Overvalued Stock Market Has Companies Queuing For Listing

Liang Yufeng (Doctor of Economics, Fudan University, China Europe International Business School EMBA. Orient Securities served as director of the Institute for many years, in 2014 founded the Institute Shanghai Yi Investment Consulting Co., Ltd. and Shanghai Yi Jing Department of Asset Management Co., Ltd.) discusses China's distorted price signals caused by government intervention.

Like the property market, China's stock market is bifurcated at the moment, but in a role reversal, it is the blue chips which are lagging. Bank stocks in particular have very low P/E ratios and they're pulling the Shanghai market's P/E ratio to 15. Remove the banks and the P/E rises to 36. Remove the financial sector and it hits 42. Based on the most recent earnings reports, 70 percent of stocks trade with a P/E above 50, while only 11 percent have ratios of 25 or less.

There are several anomalies which underline this market distortion. Even though the market seems to be in the doldrums, there are more than 800 companies queued up for an IPO. This anomaly points to the market being over, not under, valued.

Another anomaly is the worse a company's fortune gets, the higher its stock price goes. The IPO waiting list reflects a strong demand for listings, so companies are doing backdoor listings. When a firm starts circling the drain and is headed out the door, its share price recovers as speculators see another potential backdoor listing in the making.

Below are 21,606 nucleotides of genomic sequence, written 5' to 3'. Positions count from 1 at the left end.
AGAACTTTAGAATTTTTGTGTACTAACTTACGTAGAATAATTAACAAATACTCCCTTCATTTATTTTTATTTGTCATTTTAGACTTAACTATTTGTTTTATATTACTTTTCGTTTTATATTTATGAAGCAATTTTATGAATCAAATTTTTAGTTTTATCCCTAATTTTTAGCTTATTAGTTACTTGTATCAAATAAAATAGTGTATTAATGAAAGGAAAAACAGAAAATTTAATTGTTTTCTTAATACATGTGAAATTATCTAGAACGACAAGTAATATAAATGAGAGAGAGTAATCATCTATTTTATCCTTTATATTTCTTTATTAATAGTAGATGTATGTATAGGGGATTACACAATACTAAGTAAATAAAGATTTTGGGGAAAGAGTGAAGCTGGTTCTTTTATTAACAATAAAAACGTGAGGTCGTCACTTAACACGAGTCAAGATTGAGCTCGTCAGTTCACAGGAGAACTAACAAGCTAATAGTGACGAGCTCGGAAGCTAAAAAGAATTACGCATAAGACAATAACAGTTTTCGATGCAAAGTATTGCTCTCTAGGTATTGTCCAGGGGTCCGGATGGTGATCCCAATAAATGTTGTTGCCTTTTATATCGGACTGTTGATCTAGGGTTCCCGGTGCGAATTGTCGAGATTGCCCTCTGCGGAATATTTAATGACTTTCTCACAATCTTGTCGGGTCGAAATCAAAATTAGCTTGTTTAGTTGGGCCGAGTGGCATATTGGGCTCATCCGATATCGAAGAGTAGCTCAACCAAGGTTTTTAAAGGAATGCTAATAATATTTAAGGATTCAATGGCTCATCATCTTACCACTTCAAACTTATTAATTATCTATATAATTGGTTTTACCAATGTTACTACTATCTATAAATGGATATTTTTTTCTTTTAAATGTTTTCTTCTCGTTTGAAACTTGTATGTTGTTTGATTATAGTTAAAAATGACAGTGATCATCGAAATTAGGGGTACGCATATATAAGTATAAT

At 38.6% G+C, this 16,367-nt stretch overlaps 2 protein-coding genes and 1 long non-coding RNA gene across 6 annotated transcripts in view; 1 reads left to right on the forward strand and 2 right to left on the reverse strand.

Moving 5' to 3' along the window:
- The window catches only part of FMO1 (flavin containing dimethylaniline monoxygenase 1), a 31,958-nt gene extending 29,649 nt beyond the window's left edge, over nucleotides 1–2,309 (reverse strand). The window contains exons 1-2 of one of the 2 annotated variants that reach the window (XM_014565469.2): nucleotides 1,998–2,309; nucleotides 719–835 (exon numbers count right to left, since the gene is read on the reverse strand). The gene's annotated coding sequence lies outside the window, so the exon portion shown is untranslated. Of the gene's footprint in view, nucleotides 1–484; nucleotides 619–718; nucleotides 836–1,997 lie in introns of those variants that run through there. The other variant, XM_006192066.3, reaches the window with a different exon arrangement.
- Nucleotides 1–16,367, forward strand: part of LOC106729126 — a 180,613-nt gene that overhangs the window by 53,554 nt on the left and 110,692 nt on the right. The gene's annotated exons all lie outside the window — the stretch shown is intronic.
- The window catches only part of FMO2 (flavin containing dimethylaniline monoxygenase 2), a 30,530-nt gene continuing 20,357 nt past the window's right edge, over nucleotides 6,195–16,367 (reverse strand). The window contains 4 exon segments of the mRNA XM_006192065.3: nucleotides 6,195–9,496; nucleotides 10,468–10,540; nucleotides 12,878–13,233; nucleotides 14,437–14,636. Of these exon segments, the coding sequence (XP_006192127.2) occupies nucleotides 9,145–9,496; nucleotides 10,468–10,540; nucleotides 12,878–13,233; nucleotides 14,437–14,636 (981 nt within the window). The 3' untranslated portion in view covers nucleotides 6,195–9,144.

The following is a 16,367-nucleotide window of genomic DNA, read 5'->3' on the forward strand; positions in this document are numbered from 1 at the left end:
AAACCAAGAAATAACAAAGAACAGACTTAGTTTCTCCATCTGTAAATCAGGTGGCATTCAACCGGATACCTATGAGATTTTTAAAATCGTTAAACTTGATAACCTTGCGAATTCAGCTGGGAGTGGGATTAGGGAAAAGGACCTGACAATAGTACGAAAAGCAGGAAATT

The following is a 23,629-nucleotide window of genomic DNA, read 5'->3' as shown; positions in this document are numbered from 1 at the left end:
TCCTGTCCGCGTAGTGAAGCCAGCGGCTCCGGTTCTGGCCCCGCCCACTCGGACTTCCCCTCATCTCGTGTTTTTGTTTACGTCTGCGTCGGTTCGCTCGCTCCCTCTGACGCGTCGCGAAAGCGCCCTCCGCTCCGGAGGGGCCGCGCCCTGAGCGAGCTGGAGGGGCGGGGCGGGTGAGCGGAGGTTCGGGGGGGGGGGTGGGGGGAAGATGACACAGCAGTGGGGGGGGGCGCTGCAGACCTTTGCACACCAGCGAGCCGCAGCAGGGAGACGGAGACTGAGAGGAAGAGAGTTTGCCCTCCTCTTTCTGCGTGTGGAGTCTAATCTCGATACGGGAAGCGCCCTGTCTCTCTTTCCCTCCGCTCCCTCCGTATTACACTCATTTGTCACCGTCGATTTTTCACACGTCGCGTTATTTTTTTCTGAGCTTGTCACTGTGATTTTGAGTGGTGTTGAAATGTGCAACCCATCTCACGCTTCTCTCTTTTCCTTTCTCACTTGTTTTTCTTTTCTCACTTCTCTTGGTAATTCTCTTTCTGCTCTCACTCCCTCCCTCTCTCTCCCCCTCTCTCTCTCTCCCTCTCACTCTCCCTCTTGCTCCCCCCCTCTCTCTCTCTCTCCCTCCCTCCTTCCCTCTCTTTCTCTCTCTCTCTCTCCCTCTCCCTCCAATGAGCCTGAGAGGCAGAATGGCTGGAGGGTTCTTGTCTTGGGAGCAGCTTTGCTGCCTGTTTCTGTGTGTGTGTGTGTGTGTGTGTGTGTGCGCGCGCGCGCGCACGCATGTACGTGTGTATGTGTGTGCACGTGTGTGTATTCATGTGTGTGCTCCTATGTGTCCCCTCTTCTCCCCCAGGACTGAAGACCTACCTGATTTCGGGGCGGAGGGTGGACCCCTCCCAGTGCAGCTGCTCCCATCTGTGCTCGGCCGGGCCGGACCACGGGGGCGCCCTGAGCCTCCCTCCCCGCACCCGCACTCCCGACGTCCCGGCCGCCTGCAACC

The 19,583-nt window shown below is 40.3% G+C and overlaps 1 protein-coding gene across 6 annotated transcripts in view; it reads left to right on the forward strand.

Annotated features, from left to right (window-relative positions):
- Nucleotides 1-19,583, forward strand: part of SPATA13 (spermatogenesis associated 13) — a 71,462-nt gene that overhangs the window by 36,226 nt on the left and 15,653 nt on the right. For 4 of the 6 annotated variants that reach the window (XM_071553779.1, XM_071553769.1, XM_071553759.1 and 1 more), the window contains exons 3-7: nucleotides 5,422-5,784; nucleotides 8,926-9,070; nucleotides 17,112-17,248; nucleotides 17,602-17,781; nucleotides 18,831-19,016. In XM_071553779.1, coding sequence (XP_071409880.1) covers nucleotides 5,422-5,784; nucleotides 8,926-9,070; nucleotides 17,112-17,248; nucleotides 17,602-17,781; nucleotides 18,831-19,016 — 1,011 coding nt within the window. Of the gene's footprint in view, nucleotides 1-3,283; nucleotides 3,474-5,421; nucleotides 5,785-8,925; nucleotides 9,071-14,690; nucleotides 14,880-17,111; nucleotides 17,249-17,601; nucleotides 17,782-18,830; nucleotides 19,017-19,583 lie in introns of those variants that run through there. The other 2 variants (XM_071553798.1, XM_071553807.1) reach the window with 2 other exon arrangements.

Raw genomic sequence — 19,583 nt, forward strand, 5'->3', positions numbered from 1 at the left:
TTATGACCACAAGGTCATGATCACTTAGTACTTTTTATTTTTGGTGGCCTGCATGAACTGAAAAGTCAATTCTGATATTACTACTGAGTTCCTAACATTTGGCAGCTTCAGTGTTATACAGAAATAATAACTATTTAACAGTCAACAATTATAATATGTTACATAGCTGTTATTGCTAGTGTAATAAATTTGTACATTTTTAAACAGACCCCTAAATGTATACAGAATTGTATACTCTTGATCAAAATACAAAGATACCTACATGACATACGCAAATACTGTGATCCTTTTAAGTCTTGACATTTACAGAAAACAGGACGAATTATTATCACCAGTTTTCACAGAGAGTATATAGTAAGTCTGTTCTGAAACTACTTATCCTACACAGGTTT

M & A activity is high as well, as companies look to turn low P/E assets into high P/E assets through the magic of perception. Many companies have launched their own investment funds and private equity funds in order to leverage their high stock valuation.

Another anomaly is insider selling. Normally in a bear market, large investors will take the opportunity to acquire undervalued shares. Instead, Chinese large shareholders are dumping their holdings.

iFeng: A股价格体系扭曲程度全球罕见 需破除三大迷思


  1. The MSCI CHINA INDEX has just a 25.97% stake in financial companies, and yet the index P/E is 13.67, so it would not be that bad even without financials. This index captures large and mid cap representation across China H shares, B shares, Red chips and P chips. I guess the most over-values companies are small-cap then?

    1. Right, he's talking about A-shares specifically. A broader index of Chinese companies would not be as overvalued. The latest A-H share premium report is here. Financials are 36 percent of the A-share Shanghai Composite Index, the index he's referencing. Small caps are the most overvalued; the ChiNext has a P/E ratio of 78.

    2. Thanks for that information!